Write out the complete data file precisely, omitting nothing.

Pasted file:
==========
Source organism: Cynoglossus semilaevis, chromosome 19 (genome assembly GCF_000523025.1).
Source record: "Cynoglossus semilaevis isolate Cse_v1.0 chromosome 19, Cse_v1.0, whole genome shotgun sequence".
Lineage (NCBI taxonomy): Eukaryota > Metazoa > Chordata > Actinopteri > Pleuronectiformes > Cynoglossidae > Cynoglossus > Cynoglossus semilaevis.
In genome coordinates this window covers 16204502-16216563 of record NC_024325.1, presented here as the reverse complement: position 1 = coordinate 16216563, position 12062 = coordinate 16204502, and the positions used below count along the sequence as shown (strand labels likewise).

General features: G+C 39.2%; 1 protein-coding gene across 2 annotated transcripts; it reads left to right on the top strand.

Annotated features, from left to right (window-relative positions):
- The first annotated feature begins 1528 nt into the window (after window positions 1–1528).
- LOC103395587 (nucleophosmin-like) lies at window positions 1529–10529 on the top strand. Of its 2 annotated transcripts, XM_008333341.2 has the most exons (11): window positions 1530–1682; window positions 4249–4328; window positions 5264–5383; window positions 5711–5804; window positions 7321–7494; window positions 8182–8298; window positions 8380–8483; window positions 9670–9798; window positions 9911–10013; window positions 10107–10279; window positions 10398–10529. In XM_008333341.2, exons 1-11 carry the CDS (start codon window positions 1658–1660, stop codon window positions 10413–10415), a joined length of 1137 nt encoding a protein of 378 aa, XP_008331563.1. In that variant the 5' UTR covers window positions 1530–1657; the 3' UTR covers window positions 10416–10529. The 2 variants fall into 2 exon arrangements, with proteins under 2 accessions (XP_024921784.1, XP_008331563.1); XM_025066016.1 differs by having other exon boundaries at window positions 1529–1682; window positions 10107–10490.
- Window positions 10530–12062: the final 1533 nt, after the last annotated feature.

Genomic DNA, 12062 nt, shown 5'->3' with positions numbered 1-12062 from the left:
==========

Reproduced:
Source organism: Cynoglossus semilaevis, chromosome 19 (genome assembly GCF_000523025.1).
Source record: "Cynoglossus semilaevis isolate Cse_v1.0 chromosome 19, Cse_v1.0, whole genome shotgun sequence".
Lineage (NCBI taxonomy): Eukaryota > Metazoa > Chordata > Actinopteri > Pleuronectiformes > Cynoglossidae > Cynoglossus > Cynoglossus semilaevis.
In genome coordinates this window covers 16204502-16216563 of record NC_024325.1, presented here as the reverse complement: position 1 = coordinate 16216563, position 12062 = coordinate 16204502, and the positions used below count along the sequence as shown (strand labels likewise).

General features: G+C 39.2%; 1 protein-coding gene across 2 annotated transcripts; it reads left to right on the top strand.

Annotated features, from left to right (window-relative positions):
- The first annotated feature begins 1528 nt into the window (after window positions 1–1528).
- LOC103395587 (nucleophosmin-like) lies at window positions 1529–10529 on the top strand. Of its 2 annotated transcripts, XM_008333341.2 has the most exons (11): window positions 1530–1682; window positions 4249–4328; window positions 5264–5383; window positions 5711–5804; window positions 7321–7494; window positions 8182–8298; window positions 8380–8483; window positions 9670–9798; window positions 9911–10013; window positions 10107–10279; window positions 10398–10529. In XM_008333341.2, exons 1-11 carry the CDS (start codon window positions 1658–1660, stop codon window positions 10413–10415), a joined length of 1137 nt encoding a protein of 378 aa, XP_008331563.1. In that variant the 5' UTR covers window positions 1530–1657; the 3' UTR covers window positions 10416–10529. The 2 variants fall into 2 exon arrangements, with proteins under 2 accessions (XP_024921784.1, XP_008331563.1); XM_025066016.1 differs by having other exon boundaries at window positions 1529–1682; window positions 10107–10490.
- Window positions 10530–12062: the final 1533 nt, after the last annotated feature.

Genomic DNA, 12062 nt, shown 5'->3' with positions numbered 1-12062 from the left: